Anatomy of the spine
The spine is made up of three sections;
Cervical – the seven vertebrae of the neck.
Thoracic - twelve chest vertebrae that support the rib cage.
Lumbar – the five vertebrae of the lower back. This area of the spine supports the weight of the head and the torso.
There is also the Pelvis and the Sacrum.
The sacrum is five bones that are fused together. There are also three to five bones that form the coccyx.
The pelvis is not as likely to be damaged during a yoga practice, but it does form the base to most postures.
Postures such as headstand and shoulder stand can damage the cervical vertebrae by grinding them into the floor and over time wearing them.
Use a blanket under your neck to help cushion the bones from rubbing on the floor. You must also avoid turning the head whilst in a shoulder stand, headstand or bridge. This can damage the vertebrae, tendons or ligaments that run throughout the length of the spine.
Backbends and Twists
Backbends and twists are centred round the thoracic vertebrae, so over twisting or bending can cause damage here. You should always be body aware and never twist further than is comfortable. When performing a spinal twist, the spine must be fully extended. As people age, their vertebrae can knit together. This means that any twist that is performed without having released the spine first, won’t be fully beneficial. It could also put pressure on the spinal column and trap or damage some of the delicate nerves that run along it. Do not use the arm to mobilise a twist, it should only be used to support it.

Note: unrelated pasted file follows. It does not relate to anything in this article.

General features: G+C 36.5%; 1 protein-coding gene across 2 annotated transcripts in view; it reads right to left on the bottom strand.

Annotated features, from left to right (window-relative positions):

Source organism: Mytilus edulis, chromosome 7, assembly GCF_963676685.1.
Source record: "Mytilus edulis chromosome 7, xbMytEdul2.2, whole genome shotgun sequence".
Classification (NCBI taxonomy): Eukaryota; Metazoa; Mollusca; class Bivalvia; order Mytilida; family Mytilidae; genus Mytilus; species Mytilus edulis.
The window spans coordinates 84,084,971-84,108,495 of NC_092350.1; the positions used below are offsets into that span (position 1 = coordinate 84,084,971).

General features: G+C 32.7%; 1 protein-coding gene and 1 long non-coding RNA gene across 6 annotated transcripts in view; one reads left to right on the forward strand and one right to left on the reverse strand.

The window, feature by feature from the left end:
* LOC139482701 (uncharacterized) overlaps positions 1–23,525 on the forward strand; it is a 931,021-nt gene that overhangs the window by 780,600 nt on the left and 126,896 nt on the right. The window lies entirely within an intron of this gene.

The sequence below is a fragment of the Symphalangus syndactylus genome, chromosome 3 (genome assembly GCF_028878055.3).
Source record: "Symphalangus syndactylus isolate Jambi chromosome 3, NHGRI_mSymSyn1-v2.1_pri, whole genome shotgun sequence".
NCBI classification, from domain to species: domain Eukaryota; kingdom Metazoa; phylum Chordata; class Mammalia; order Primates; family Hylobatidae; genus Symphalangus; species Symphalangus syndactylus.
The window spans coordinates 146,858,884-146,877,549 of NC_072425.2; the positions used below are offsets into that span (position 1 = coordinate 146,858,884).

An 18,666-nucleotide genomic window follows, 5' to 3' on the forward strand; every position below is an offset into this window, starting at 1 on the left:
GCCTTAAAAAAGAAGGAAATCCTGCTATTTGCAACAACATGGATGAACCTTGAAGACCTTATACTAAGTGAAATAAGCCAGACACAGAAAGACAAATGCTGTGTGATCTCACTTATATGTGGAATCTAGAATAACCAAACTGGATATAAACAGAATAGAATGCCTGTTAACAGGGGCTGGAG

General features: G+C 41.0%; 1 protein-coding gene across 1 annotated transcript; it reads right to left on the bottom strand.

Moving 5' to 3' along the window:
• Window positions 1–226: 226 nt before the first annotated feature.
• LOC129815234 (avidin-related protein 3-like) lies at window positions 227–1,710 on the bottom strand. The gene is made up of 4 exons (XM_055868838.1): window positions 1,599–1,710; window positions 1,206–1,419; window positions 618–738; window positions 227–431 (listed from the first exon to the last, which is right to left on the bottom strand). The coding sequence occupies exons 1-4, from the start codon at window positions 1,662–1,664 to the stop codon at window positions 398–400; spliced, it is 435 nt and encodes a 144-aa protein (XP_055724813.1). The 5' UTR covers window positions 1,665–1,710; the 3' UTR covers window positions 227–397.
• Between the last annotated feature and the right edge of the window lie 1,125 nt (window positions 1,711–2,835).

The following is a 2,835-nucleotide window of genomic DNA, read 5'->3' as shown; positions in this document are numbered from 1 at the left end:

The lumbar region of the spine is barely able to rotate, its main purpose is supporting weight. Over twisting in this area will place a greater strain on the lower thoracic vertebrae.
Always remember to keep your head lifted and your spine extended during forward bends. This helps bear some of the weight that your lower back has to endure when carrying the weight of your head down to your toes.
If your hamstrings are tight or if you have a tender lower back, bend your knees when practicing forward bends; whether standing or sitting or lying flat on your back.
The spine is self supporting. The structure of the ligaments, cartilage and bones mean that it does not rely on the muscles surrounding it to keep it together. Freeing the tight muscles that surround the spine frees the spine by giving it back its natural movement and energy.
Without the restriction placed on it by the tight muscles surrounding it, our spine can return to its natural alignment.
The spine can bend in four ways, forwards, backwards and from side to side.
It is always important to counter pose postures in a yoga class. If you have done a spinal twist or a back bend, you can counter pose this with a forward bend, or the coil position. Downward dog is an excellent position for realigning the body.
If you have any questions regarding the benefits yoga can bring to your back, please do not hesitate to get in touch.
Love Carrie-Anne. x